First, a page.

This post was originally published on September 15, 2020.
The FBI recently announced the arrest of Russian national Egor Igorevich Kriuchkov, charged with a conspiracy to recruit an employee of Tesla and attempt to “introduce malicious software into the company’s computer network, extract data from the network, and extort ransom money from the company.”
The Tesla employee—whose name hasn’t been revealed—worked at the Tesla Gigafactory in Sparks, Nevada. Media reports say the suspect first initiated contact with the employee in 2016 but only started to intensify communication from July this year.
Kriuchkov arrived in the U.S. on a tourist visa on July 28 and rented a car to go meet the Tesla employee in Nevada. Over the course of several meetings, the alleged hacker attempted to gain the employee’s trust by taking him out for dinners and a trip to nearby Lake Tahoe.
Eventually, Kriuchkov revealed his real intentions. He offered the Tesla employee a sum of 1 million USD if he were to assist in introducing malware into the Tesla network.
Prosecutors say the plan was to let the malware spread in order to extract as much data as possible. The next steps would be to force Tesla to pay a ransom or threaten to make the information public. Kriuchkov gave the employee a burner phone for better coordination with all the conspirators and asked him to keep it in airplane mode until after he received his funds.
Loyalties with Tesla
Immediately after the meeting, the Tesla employee alerted his company, which proceeded to inform the FBI. The employee maintained contact with Kriuchkov, however, letting him believe that he was on board with the plot.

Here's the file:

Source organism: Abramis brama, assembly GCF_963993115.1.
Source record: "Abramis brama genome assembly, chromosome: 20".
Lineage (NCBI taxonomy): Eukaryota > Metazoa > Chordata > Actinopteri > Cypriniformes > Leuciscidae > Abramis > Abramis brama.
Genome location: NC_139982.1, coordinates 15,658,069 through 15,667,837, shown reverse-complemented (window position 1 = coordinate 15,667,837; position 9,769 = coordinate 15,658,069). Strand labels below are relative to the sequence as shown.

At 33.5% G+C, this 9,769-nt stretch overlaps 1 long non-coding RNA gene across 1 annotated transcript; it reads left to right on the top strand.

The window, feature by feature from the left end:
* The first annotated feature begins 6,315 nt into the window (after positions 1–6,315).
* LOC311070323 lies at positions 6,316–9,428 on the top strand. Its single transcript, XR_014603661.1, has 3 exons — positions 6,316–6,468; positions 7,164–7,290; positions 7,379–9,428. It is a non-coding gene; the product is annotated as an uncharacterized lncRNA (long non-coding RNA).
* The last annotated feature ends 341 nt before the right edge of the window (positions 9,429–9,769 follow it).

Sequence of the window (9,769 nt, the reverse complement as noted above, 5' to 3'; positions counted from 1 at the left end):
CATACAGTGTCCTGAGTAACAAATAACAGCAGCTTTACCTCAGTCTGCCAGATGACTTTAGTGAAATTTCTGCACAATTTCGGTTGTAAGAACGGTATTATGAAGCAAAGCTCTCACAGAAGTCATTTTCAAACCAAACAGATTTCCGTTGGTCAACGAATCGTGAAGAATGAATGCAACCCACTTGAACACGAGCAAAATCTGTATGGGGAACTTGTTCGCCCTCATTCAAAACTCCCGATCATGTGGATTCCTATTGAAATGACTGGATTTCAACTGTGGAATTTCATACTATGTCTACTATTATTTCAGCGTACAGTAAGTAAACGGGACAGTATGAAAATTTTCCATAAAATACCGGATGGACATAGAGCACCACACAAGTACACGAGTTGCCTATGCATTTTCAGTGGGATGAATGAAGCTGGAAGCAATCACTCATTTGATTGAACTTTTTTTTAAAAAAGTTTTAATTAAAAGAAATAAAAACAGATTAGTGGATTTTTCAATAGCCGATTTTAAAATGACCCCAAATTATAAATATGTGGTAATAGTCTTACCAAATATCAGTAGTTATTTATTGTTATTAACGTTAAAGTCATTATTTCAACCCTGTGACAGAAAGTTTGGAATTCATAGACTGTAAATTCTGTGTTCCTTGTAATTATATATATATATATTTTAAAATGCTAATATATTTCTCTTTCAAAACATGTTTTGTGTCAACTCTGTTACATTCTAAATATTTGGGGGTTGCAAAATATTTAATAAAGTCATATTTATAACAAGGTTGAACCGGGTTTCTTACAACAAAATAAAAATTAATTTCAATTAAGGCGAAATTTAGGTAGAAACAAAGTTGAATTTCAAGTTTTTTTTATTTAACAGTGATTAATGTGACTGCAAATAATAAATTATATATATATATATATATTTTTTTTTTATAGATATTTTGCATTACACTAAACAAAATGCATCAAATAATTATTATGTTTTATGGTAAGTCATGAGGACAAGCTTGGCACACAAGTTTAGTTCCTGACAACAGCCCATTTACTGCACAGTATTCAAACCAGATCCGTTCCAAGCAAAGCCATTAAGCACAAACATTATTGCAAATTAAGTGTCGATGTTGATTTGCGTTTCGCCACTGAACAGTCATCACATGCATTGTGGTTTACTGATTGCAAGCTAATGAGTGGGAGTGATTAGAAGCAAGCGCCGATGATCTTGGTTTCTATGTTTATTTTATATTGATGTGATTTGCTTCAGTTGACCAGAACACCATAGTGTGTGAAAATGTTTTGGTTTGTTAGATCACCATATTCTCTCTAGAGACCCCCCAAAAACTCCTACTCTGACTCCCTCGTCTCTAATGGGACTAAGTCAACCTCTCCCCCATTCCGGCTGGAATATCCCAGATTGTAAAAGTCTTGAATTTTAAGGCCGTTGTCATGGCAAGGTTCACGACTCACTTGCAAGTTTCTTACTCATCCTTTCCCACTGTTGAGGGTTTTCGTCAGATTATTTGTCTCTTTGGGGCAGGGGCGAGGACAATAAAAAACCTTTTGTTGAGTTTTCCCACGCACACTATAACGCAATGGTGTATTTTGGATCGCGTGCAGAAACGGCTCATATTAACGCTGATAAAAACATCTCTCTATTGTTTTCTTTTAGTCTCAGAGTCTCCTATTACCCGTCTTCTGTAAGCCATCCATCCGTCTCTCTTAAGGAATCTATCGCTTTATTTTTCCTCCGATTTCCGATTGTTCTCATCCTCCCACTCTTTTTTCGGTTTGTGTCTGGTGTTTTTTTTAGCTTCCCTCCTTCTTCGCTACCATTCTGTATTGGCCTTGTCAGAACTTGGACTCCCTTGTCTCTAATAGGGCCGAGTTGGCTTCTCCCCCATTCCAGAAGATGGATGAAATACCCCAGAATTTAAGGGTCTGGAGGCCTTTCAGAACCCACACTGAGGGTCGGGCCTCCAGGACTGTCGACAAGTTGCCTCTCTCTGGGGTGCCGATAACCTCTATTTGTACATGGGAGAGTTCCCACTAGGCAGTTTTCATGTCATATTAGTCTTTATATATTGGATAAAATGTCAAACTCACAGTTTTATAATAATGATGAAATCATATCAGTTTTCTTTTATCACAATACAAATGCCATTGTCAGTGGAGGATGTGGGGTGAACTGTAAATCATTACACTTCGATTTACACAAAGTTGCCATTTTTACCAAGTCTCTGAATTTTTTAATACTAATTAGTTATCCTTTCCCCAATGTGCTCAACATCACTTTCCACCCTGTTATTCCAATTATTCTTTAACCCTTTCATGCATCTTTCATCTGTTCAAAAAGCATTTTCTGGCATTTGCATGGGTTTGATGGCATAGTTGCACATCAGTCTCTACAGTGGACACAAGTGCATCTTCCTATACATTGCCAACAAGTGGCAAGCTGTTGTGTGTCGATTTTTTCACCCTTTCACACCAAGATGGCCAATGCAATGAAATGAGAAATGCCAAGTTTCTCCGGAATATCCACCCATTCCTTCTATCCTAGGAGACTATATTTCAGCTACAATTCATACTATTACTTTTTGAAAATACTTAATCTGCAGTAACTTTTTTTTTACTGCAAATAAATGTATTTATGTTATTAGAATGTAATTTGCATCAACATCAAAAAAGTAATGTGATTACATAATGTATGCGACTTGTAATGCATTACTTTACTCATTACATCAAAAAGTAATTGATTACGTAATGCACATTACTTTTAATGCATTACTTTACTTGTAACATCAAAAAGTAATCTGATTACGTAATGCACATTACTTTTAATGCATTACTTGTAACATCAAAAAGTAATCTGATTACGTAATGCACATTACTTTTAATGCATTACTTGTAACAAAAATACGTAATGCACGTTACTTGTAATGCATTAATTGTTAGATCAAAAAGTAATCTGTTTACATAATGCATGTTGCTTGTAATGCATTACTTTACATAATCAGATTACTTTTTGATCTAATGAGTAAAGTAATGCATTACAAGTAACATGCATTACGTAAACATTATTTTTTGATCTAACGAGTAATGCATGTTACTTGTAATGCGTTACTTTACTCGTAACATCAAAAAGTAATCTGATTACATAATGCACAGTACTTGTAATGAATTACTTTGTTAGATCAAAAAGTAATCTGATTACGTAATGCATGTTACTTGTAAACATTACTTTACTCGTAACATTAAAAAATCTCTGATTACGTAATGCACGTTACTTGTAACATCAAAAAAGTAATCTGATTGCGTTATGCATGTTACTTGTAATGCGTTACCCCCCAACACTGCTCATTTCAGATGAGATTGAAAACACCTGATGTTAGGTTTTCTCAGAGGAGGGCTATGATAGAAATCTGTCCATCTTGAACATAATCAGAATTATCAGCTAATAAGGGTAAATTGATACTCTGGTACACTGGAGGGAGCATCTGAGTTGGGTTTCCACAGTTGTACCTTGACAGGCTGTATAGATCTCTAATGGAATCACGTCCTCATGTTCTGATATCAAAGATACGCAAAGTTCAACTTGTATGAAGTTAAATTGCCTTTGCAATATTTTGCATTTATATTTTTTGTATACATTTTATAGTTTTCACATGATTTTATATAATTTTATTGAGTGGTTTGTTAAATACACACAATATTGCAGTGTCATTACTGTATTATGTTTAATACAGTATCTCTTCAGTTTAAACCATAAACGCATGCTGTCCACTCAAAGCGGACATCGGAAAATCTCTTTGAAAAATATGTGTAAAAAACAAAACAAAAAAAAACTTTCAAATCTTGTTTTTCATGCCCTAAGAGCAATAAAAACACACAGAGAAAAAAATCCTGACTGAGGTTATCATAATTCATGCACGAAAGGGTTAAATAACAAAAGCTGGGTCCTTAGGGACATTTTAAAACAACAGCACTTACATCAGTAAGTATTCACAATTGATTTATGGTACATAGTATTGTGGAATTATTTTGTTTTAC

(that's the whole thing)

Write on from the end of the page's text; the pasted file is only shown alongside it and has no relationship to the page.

The FBI set up a sting operation, with the Tesla employee wearing a wiretap in meetings with Kriuchkov. Precise details of the attacks were discussed, with the in-depth complaint chronicling how the employee was instructed to insert an infected USB stick and keep the machine running for six to eight hours for the malware to inflict maximum damage.
In some of his conversations, Kriuchkov boasted that his hacker group had successfully targeted and extorted other companies in the past. The complaint, however, doesn’t disclose which hacker group Kriuchkov is associated with.
FBI agents continued to surveil Kriuchkov during his stay in the U.S., gathering evidence about his motives. He was finally arrested on August 22 as he attempted to fly out of Los Angeles airport. By this time, the attack’s details had been finalized, with multiple calls and meetings confirming the payments to be made to the Tesla employee and the steps to follow.
Much appreciated. This was a serious attack.
— Elon Musk (@elonmusk) August 27, 2020
Beautiful story! Thanks for this.
One minor discordant note: regarding the “sting operation”, “wearing a wiretap”… May I suggest that IMHO, a “wiretap” is not something that one can wear; “wearing a wire” would be the correct terminology as “wire” in this usage, is usually understood to mean a concealed, miniature microphone with radio transmitter plus antenna. In the dark ages, the antenna was a simple wire and all hidden under the person’s clothing, out of sight.
One serious and respectful question: What happened to the honest and honorable employee, after the arrest was made? I.e., what if any reward was conferred, and what degree of protection was provided for how long? After all, the bad guy(s) knew his ID, his location, the car he drove, surely his wife and children (or significant other), etc. When eventually released, the Russian likely would want revenge, and/or his gang as well.